ICYMI: Tony Scherman: Heroes, Ghosts, and Dreams
Step into the swirl of conversations between icons of history in the form of monumental multi-faceted portraits. Tony Scherman: Heroes, Ghosts, and Dreams was a stirring collection born from the Canadian artist’s intimate knowledge of his subjects.
“There is something very much alive in these works,” says Dr. Stephen Borys, WAG Director & CEO and exhibition curator.
The WAG’s relationship with Tony Scherman was strengthened in 2009 when the artist, who has a great respect for Western arts communities, donated 11 carefully curated paintings. Then in 2018, the Gallery received an important donation of six paintings from his About 1865 series, a gift from Ian and Catherine (Kiki) Delaney. Borys was blown away by the portraits of American Civil War Generals Grant, Lee, and Sherman, along with that of Abraham Lincoln, juxtaposed with paintings of two unidentified African American women at the Delaney residence. When he travelled to Richmond, Virginia for a meeting of the Association of Art Museum Directors, he walked down Monument Avenue, which features a number of controversial statues dedicated to the Confederate veterans of the Civil War, and the idea for the exhibition emerged.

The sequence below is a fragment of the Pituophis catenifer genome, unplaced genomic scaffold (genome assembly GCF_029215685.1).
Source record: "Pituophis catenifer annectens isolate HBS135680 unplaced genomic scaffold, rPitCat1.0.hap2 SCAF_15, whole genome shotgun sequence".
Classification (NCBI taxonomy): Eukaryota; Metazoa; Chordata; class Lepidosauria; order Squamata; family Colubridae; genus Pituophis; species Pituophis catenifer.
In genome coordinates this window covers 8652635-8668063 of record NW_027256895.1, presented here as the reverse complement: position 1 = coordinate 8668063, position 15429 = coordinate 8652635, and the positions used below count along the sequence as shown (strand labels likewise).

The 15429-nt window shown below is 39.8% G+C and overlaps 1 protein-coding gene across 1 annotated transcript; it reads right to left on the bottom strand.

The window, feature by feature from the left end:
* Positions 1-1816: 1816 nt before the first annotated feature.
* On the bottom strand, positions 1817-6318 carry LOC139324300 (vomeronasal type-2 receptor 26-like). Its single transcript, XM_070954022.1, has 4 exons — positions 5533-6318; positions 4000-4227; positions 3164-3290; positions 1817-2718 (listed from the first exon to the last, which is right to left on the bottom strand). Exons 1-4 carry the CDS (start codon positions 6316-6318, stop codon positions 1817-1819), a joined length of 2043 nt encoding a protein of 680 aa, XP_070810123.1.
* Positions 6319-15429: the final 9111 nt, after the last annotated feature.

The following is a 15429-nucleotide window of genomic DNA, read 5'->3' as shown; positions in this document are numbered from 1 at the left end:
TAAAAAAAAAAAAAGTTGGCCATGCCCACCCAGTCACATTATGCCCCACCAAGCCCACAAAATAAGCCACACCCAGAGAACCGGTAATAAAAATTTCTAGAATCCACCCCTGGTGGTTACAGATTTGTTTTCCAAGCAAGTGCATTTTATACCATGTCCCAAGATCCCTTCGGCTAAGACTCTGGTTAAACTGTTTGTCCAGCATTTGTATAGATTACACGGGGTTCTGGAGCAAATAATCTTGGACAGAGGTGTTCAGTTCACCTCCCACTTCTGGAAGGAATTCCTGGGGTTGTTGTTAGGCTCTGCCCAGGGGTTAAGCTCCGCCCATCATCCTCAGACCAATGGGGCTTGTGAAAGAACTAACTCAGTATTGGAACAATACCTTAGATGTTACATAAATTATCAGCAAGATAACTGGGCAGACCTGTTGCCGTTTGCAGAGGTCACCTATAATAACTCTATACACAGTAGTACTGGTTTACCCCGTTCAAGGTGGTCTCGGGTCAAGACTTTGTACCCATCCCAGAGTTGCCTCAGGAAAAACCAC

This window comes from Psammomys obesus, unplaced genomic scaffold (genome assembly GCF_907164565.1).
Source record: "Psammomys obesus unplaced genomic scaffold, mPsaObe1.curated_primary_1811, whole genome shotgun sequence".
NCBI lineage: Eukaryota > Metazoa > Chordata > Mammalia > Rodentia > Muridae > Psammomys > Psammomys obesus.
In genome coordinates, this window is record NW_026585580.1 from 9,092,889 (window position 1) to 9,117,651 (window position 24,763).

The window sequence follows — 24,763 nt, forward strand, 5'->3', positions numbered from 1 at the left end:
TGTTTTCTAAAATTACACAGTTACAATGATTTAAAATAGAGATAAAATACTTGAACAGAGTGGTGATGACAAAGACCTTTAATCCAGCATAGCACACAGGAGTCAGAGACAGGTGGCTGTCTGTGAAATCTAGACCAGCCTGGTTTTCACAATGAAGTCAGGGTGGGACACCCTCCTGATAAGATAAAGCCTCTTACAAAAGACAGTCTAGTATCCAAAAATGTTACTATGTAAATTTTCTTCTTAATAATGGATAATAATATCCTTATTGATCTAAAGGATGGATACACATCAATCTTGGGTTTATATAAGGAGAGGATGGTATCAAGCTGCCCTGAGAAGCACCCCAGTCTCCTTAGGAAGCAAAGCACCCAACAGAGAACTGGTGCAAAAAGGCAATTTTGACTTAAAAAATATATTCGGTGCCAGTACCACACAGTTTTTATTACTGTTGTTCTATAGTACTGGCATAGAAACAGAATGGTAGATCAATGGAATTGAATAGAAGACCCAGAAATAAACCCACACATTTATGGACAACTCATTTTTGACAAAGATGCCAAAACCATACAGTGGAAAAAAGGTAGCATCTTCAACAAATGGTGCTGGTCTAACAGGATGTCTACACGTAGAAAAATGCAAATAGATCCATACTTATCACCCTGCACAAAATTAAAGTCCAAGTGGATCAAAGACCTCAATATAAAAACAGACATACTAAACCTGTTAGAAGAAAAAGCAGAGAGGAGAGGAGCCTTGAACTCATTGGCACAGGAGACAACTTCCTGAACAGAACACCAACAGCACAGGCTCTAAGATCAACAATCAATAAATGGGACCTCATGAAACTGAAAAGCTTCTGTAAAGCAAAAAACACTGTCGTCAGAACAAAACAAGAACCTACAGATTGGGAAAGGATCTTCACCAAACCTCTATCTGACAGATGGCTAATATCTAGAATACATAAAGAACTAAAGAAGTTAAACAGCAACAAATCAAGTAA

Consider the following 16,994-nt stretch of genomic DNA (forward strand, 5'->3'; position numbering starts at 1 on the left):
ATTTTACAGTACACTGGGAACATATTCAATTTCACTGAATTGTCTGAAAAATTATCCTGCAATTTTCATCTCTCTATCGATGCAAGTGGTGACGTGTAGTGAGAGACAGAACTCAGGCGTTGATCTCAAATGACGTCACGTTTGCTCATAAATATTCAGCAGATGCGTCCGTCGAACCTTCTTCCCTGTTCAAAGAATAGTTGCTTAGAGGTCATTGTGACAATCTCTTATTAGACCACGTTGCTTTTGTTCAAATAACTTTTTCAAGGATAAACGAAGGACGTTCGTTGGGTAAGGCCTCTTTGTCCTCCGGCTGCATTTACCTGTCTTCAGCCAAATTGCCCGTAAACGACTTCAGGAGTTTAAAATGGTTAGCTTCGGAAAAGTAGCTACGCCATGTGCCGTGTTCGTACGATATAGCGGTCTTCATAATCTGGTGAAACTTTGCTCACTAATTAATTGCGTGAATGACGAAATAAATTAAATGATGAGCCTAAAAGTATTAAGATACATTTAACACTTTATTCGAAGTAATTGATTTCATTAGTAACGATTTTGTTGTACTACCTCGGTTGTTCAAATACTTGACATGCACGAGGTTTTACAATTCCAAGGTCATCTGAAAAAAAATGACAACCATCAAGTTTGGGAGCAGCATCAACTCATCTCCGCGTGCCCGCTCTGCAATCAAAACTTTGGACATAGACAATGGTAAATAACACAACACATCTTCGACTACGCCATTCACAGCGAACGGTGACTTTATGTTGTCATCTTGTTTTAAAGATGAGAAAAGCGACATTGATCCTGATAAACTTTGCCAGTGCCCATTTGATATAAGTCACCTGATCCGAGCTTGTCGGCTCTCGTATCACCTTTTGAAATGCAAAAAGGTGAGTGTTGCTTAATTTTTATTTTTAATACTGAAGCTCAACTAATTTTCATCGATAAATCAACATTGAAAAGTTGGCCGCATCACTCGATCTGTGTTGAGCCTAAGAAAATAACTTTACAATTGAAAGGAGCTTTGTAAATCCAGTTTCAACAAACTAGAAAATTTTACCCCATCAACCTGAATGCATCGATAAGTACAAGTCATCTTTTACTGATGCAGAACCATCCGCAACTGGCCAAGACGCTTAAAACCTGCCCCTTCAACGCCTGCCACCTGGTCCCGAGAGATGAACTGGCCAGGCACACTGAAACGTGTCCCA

Having secured a few key loans to expand the story, the WAG presented portraits evoking issues brimming at society’s surface, in a rare public gallery exhibition of Scherman’s works. Two of the key works, portraits of Rosa Parks and Martin Luther King, appeared timeless as their messages remain so important today. The artist examines all aspects of social conflicts and ongoing repercussions.
Portraiture today is not the go-to genre, as it has been largely replaced by photography, yet it is essential to Scherman’s work. It is amazing how quickly he captures the subject. These paintings have a tactile, physical presence. Scherman is committed to encaustic, a wax and pigment mixture. “His use of an ancient technique as a contemporary artist sets him apart in Canada and his generation,” said Borys.